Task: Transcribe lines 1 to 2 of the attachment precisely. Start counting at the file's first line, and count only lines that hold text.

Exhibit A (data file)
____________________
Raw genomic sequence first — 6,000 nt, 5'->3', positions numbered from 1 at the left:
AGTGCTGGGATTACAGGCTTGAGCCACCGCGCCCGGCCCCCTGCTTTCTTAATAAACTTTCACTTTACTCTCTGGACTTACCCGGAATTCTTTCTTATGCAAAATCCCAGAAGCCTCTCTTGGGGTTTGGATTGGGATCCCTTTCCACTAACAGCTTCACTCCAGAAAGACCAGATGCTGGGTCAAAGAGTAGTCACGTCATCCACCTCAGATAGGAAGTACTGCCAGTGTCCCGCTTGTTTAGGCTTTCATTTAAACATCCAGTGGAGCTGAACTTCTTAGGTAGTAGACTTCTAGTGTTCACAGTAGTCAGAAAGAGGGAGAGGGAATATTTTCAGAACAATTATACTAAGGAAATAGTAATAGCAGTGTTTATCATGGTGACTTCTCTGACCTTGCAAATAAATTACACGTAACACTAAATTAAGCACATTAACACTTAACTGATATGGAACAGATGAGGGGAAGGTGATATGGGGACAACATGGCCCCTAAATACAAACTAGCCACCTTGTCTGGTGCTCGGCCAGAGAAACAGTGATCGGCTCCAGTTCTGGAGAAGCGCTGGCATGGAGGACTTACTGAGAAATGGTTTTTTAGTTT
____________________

Raw genomic sequence first — 6,000 nt, 5'->3', positions numbered from 1 at the left:
AGTGCTGGGATTACAGGCTTGAGCCACCGCGCCCGGCCCCCTGCTTTCTTAATAAACTTTCACTTTACTCTCTGGACTTACCCGGAATTCTTTCTTATGCAAAATCCCAGAAGCCTCTCTTGGGGTTTGGATTGGGATCCCTTTCCACTAACAGCTTCACTCCAGAAAGACCAGATGCTGGGTCAAAGAGTAGTCACGTCATCCACCTCAGATAGGAAGTACTGCCAGTGTCCCGCTTGTTTAGGCTTTCATTTAAACATCCAGTGGAGCTGAACTTCTTAGGTAGTAGACTTCTAGTGTTCACAGTAGTCAGAAAGAGGGAGAGGGAATATTTTCAGAACAATTATACTAAGGAAATAGTAATAGCAGTGTTTATCATGGTGACTTCTCTGACCTTGCAAATAAATTACACGTAACACTAAATTAAGCACATTAACACTTAACTGATATGGAACAGATGAGGGGAAGGTGATATGGGGACAACATGGCCCCTAAATACAAACTAGCCACCTTGTCTGGTGCTCGGCCAGAGAAACAGTGATCGGCTCCAGTTCTGGAGAAGCGCTGGCATGGAGGACTTACTGAGAAATGGTTTTTTAGTTT